Tuesday, 15 June 2010

Guess Who's Coming To Tea

On the extremely rare occasions (I can only think of one, although I admit that it was a very significant one) that Fascist regimes have come to power in countries with monarchies, then they have abolished them as soon as possible in order to get into their stride.

Leaving aside exactly what Franco was or was not - he was never a member of the Falange, never attended the whole of any of its conferences, and was thoroughly despised by the real thing in the Fuerza Nueva - it is undeniable that Spain broke with his legacy specifically by restoring the monarchy.

If numerous local kings, princes, grand dukes and the rest had still been doing what such figures do throughout German-speaking Europe and the Italian Peninsula, then Hitler and Mussolini would have been impossible, since there would simply have been no gap to fill. The ludicrous Mosley, a pioneering European federalist but whose importance at the time is wildly exaggerated in order to do the same for his Communist opponents, openly wanted to abolish all hereditary titles (not his only similarity with New Labour), although that never stopped him from using his own.

When he attends a Buckingham Palace Garden Party, Nick Griffin can doubtless explain all of this to the Queen as the background to his own party's policy of abolishing the monarchy. When not discussing Her Majesty's own descent, both from the "negroid" Charlotte of Mecklenburg-Strelitz, and, via Elizabeth of York, from Muhammad.

This really will be the last opportunity for either of them to have that conversation. The BNP took barely half as many votes this year as last year, fought 38 council seats and lost 36 of them, and lost every seat on Barking & Dagenham Council, of which it had thought that it might take control.

Like the NF before it and the BUF before that, the BNP was always talked up by its sectarian Left opponents, in order to make themselves appear more important than they really were. This remains very much the case with the teaching of the 1930s. Mosley was never really terribly important. Nor was Griffin.

Every thirty or forty years, this tendency reappears to make a lot of noise before going away again. Thankfully, I will be in my sixties or older before it next happens. And thankfully, it would, once more, only last for a few years. That is how these things work.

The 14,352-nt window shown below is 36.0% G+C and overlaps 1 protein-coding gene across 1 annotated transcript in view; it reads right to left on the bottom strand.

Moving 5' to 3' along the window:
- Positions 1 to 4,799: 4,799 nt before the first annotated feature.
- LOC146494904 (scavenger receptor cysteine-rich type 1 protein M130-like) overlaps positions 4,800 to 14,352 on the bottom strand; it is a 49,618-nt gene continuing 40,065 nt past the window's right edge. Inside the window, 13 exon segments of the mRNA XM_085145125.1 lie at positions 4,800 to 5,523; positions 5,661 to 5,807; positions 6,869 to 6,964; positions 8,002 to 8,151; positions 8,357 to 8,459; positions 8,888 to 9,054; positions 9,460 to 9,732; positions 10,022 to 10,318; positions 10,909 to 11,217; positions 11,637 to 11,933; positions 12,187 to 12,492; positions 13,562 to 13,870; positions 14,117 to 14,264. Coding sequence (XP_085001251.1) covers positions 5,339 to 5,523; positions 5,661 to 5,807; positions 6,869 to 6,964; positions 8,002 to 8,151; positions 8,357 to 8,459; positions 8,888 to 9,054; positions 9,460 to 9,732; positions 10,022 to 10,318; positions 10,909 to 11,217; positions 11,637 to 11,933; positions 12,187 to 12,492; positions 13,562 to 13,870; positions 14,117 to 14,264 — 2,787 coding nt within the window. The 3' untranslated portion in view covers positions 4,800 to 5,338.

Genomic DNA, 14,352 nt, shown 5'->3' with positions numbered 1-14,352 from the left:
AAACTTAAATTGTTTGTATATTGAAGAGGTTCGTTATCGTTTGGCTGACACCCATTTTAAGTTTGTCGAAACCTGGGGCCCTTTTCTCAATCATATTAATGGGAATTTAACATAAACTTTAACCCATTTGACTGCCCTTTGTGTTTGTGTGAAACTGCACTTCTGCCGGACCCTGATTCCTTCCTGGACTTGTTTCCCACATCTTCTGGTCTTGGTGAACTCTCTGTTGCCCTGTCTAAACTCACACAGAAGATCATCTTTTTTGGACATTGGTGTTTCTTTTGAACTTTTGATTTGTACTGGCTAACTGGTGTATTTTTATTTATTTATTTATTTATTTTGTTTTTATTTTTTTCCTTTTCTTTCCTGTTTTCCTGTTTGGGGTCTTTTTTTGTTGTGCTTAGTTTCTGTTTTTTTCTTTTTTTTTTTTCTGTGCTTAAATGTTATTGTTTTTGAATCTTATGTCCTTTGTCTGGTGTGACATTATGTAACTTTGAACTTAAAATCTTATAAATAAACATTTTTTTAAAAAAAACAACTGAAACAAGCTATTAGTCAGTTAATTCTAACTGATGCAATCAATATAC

1. Break Dancing Jesus15 June 2010 at 16:20

    Still a fascist in dential are we?

    The Mussolini of the provinces and the De Rivera of the North indeed.

  2. Why did the Italian Monarch do nothing about the Fascists?

  3. Partly because he wasn't the real one so far as a lot of the population was concerned. Great swathes of the country had no ancestral loyalty to his House; very far from it indeed, in many cases. Outside Prussia, the Kaiser would have had the same problem against Hitler.

    And then Mussolini, recognising the threat even from a monarchy as precarious as that, got rid of the institution anyway. Of course.

  4. Regarding the King of Italy, Mr. Lindsay is exactly right. Many Italians had no sense of loyalty towards the House of Savoy. In many areas, and especially in the South, the Savoyards and their Piedmontese troops and officials were seen as foreign invaders, more French than “Italian.” For a long time after unification, it was not unusual to find Bourbon loyalists in the Southern provinces. This attitude also partly explains the poor performance of the armies of united Italy, which contained many Southern peasants.

    These peasants did not understand why they were fighting and could care less about much outside of their own locality.

    This attitude also applied to Fascism. When asked what he thought of the Fascists, one Southern peasant said that he barely knew anything about the Fascist regime in Rome, and didn’t care. All he cared about were his crops. I don’t know as much about Northern and Central Italy, but it was true that the monarchy was not popular everywhere.

    Some scholars have also argued that Victor Emmanuel III supported Mussolini as a safeguard against left-wing radicalism and as a possible bulwark of stability.

    There is perhaps some truth to that claim, but it should also be noted that Victor Emmanuel III was something of a weak man who did not even particularly want to be king. I believe he even went so far as to contemplate renouncing the throne in favor of his cousin, the Duke of Aosta.

    The personal defects of Victor Emmanuel III should not be seen as an indictment of the idea of monarchy per se. If I am correct, a number of monarchs opposed fascism in Europe during the World War II period.

    In any event, whatever opportunistic things they may have said in public, most fascists were privately very anti-monarchy. In fact, the entire idea of a monarch seems to defy some important aspects of fascist ideology.

    I mean, how can you support extreme, ethnocentric nationalism when your monarch’s dynasty may have originally come from another country, or whose members have the blood of many different ethnic groups? The whole idea of monarchy seems to fly in the face of racism.